VASAviation published a video that contains air traffic control audio plus a visualization of a tense exchange that recently happened between an air traffic controller and an American Airlines Airbus A321 pilot at LAX.
This interaction started after American Airlines flight AA58 from Kona to Los Angeles landed, but the gate was occupied, so the controller advised the pilot to hold at a certain point. Here’s a transcript of the interaction between the air traffic controller and the American Airlines pilot (note that “H” and “Q” refer to taxiway letters):
ATC: “American 58, gate 157 is occupied. Taxi H, hold short of taxiway Q, this frequency.”
Pilot: “H, hold short of Q, this frequency, American 58.”
ATC: “American 58, I wanted you short of Q on H, so I want you go to back to the left now on H, and then just go to the end. At B17, hold short of runway 25R.”
Pilot: “We would have done it if you would have said it.”
ATC: “Say again.”
Pilot: “We would have done that if you would have said it.”
ATC: “What did I give you?”
Pilot: “I’m just saying we would have stopped short of Q if you would have asked us to do so.”
ATC: “Okay, what did I issue you before?”
Pilot: “Hold short of Q.”
ATC: “American 58, okay, yeah, I gave you short of Q before. What are you doing now? That doesn’t look like hold short of Q to me.”
Pilot: “Did you want us to go to the end?”
ATC: “Yeah, now I do. Now that you messed up the last instruction let’s try to get this one right. Go to B17 and hold short of runway 25R.”
Pilot: “No, I didn’t mess up on that, you did.”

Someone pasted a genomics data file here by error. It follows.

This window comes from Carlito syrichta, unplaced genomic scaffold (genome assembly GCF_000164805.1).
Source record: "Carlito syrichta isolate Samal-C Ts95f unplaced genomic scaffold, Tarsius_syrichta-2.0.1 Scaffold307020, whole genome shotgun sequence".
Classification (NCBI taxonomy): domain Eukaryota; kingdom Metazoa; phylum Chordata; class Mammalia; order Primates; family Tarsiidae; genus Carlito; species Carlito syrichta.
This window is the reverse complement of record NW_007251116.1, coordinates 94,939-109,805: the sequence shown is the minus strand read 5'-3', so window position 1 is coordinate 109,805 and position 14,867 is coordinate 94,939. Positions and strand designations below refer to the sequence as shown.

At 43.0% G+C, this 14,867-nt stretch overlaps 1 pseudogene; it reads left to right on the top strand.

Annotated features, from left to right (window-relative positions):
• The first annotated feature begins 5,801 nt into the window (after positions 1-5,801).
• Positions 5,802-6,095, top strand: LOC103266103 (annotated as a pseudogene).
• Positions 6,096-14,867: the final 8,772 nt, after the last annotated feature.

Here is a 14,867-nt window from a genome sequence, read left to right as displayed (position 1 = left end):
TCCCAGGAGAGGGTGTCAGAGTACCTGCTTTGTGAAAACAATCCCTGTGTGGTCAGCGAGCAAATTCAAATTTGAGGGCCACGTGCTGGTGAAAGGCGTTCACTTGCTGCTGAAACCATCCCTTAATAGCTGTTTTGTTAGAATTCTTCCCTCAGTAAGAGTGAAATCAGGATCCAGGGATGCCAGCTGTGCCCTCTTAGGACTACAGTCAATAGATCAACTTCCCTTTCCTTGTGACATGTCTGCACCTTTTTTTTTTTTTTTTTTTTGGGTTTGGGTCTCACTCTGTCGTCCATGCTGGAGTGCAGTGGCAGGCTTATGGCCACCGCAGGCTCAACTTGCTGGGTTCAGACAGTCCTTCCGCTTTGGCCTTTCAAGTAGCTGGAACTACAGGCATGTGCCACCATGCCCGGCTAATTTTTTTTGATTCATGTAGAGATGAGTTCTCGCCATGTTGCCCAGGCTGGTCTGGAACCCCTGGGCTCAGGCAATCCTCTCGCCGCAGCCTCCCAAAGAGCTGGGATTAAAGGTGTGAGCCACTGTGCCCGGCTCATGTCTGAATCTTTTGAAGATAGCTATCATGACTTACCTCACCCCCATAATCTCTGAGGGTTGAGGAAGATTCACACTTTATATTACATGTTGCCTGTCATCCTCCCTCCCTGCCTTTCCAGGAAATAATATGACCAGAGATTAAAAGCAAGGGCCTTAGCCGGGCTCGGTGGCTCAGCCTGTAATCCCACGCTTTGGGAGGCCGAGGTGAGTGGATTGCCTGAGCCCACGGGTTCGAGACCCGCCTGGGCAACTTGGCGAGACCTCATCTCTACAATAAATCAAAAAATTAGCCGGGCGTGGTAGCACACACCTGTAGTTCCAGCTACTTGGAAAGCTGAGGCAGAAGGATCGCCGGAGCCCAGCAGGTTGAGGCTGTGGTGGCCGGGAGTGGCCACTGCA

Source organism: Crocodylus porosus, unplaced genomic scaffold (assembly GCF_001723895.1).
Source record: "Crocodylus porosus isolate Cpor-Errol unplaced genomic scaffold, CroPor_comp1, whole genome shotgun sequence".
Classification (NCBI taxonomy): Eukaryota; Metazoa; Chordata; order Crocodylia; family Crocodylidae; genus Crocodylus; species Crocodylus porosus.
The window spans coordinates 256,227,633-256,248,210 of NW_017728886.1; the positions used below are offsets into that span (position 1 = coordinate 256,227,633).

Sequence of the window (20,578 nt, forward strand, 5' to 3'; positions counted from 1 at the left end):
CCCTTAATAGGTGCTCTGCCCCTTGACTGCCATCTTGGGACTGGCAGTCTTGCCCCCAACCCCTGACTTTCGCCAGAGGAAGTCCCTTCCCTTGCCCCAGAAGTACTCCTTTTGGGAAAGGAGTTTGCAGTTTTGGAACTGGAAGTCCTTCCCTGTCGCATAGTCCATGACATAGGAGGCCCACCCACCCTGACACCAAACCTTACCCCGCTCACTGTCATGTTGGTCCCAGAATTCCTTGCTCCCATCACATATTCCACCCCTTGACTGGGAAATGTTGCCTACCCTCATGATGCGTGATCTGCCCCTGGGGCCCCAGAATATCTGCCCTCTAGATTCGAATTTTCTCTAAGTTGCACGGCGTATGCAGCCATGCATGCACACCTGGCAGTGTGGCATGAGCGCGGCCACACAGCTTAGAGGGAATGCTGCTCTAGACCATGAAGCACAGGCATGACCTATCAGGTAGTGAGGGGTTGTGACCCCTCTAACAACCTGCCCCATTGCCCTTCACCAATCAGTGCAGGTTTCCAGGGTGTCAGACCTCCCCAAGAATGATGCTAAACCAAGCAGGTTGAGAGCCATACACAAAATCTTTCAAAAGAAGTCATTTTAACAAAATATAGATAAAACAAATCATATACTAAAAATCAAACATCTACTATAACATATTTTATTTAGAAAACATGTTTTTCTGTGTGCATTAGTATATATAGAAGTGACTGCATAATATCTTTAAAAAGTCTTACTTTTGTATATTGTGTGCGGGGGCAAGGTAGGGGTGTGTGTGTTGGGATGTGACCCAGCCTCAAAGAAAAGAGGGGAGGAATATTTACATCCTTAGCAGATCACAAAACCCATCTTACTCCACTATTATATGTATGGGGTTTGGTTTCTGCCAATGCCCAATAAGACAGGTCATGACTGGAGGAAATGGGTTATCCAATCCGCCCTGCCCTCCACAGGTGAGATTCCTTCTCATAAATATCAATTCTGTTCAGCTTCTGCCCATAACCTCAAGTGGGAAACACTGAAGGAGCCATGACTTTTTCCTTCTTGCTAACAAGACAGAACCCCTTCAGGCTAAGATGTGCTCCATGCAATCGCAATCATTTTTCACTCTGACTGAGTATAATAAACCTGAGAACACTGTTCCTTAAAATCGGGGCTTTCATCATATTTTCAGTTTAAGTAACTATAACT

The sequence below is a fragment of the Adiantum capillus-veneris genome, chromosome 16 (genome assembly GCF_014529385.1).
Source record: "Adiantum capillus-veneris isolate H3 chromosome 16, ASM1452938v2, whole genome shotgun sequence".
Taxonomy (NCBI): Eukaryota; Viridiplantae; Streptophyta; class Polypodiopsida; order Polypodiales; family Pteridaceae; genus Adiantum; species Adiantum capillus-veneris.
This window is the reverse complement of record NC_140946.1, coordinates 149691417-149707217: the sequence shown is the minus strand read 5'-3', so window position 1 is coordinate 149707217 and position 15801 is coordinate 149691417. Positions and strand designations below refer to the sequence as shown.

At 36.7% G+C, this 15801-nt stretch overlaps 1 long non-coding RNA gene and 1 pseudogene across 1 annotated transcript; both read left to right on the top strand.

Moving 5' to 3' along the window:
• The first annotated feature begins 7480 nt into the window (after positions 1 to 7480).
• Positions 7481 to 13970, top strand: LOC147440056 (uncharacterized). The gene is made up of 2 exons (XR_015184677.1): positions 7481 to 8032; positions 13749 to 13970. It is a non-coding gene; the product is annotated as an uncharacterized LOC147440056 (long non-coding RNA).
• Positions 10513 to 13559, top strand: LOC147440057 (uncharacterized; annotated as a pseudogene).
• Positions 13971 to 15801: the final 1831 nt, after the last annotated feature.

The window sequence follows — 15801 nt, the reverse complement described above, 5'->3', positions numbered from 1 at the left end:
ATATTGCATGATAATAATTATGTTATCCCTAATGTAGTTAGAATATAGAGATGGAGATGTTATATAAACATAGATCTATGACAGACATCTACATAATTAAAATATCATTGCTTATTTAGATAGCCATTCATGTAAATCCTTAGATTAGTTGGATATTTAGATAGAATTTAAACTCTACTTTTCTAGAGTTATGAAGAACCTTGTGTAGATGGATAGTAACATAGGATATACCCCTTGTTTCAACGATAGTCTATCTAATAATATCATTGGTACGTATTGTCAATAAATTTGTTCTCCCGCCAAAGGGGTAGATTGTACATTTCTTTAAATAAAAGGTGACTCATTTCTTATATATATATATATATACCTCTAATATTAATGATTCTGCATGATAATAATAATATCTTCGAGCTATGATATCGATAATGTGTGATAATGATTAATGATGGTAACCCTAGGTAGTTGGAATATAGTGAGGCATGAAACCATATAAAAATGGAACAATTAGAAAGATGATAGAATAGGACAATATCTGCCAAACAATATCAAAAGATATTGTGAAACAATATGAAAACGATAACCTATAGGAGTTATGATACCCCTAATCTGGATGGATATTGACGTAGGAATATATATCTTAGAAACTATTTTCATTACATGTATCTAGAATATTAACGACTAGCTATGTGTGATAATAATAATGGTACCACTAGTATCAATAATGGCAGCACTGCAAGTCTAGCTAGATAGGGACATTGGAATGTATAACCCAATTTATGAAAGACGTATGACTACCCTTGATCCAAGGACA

You can listen to the audio for yourself below, and see a visualization of what happened, which should clear things up for anyone who isn’t otherwise following. It’s also worth listening so that you can hear the condescending tone of the American Airlines pilot.
- The air traffic controller gave pretty clear instructions, to taxi on H and hold short of Q, which the pilot obviously misunderstood
- The pilot unnecessarily escalated the situation by claiming the air traffic controller messed up, rather than just apologizing and following the revised instructions
- Hilariously the air traffic controller asked the pilot what instructions he was given, and he read them back exactly as intended, further proving the controller’s point
- Even when it was clear that the pilot messed up, he still doubled down and said “I didn’t mess it up, you did”
An American Airlines pilot got snippy with an air traffic controller at LAX recently after a miscommunication. The pilot seemed to misinterpret the controller’s directions, but insisted that the air traffic controller was at fault. I’m not sure why he felt the need to double down the way he did, rather than just moving on and doing his job.